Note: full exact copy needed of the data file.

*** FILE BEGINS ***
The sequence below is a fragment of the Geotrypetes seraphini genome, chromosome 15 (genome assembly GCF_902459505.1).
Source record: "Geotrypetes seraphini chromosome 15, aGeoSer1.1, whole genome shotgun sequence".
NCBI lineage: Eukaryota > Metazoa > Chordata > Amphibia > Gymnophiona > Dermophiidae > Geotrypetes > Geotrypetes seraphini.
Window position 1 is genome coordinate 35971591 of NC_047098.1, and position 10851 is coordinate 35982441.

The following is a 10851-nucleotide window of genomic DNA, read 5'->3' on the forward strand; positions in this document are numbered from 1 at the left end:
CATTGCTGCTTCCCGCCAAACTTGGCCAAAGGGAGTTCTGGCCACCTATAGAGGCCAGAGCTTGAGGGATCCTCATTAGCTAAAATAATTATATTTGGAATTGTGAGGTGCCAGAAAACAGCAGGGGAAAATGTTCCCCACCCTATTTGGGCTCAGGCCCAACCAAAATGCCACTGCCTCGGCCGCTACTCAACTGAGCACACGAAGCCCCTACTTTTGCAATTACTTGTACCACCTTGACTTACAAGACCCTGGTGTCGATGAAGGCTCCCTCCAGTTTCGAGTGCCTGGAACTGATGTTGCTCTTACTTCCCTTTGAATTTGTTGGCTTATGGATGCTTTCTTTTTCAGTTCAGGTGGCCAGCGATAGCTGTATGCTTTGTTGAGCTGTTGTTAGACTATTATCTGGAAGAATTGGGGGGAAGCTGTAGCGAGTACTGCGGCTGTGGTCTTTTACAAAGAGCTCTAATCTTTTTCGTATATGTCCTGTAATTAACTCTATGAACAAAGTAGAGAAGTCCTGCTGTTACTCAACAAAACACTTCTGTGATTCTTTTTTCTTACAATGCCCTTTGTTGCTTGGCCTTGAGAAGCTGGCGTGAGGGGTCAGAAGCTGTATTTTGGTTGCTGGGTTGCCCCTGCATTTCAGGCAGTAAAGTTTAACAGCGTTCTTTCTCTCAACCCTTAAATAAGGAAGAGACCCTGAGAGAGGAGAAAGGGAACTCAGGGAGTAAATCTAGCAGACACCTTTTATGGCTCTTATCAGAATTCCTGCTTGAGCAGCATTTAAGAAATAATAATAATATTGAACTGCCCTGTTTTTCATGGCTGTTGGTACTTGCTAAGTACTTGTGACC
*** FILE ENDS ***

The sequence below is a fragment of the Geotrypetes seraphini genome, chromosome 15 (genome assembly GCF_902459505.1).
Source record: "Geotrypetes seraphini chromosome 15, aGeoSer1.1, whole genome shotgun sequence".
NCBI lineage: Eukaryota > Metazoa > Chordata > Amphibia > Gymnophiona > Dermophiidae > Geotrypetes > Geotrypetes seraphini.
Window position 1 is genome coordinate 35971591 of NC_047098.1, and position 10851 is coordinate 35982441.

The following is a 10851-nucleotide window of genomic DNA, read 5'->3' on the forward strand; positions in this document are numbered from 1 at the left end:
CATTGCTGCTTCCCGCCAAACTTGGCCAAAGGGAGTTCTGGCCACCTATAGAGGCCAGAGCTTGAGGGATCCTCATTAGCTAAAATAATTATATTTGGAATTGTGAGGTGCCAGAAAACAGCAGGGGAAAATGTTCCCCACCCTATTTGGGCTCAGGCCCAACCAAAATGCCACTGCCTCGGCCGCTACTCAACTGAGCACACGAAGCCCCTACTTTTGCAATTACTTGTACCACCTTGACTTACAAGACCCTGGTGTCGATGAAGGCTCCCTCCAGTTTCGAGTGCCTGGAACTGATGTTGCTCTTACTTCCCTTTGAATTTGTTGGCTTATGGATGCTTTCTTTTTCAGTTCAGGTGGCCAGCGATAGCTGTATGCTTTGTTGAGCTGTTGTTAGACTATTATCTGGAAGAATTGGGGGGAAGCTGTAGCGAGTACTGCGGCTGTGGTCTTTTACAAAGAGCTCTAATCTTTTTCGTATATGTCCTGTAATTAACTCTATGAACAAAGTAGAGAAGTCCTGCTGTTACTCAACAAAACACTTCTGTGATTCTTTTTTCTTACAATGCCCTTTGTTGCTTGGCCTTGAGAAGCTGGCGTGAGGGGTCAGAAGCTGTATTTTGGTTGCTGGGTTGCCCCTGCATTTCAGGCAGTAAAGTTTAACAGCGTTCTTTCTCTCAACCCTTAAATAAGGAAGAGACCCTGAGAGAGGAGAAAGGGAACTCAGGGAGTAAATCTAGCAGACACCTTTTATGGCTCTTATCAGAATTCCTGCTTGAGCAGCATTTAAGAAATAATAATAATATTGAACTGCCCTGTTTTTCATGGCTGTTGGTACTTGCTAAGTACTTGTGACC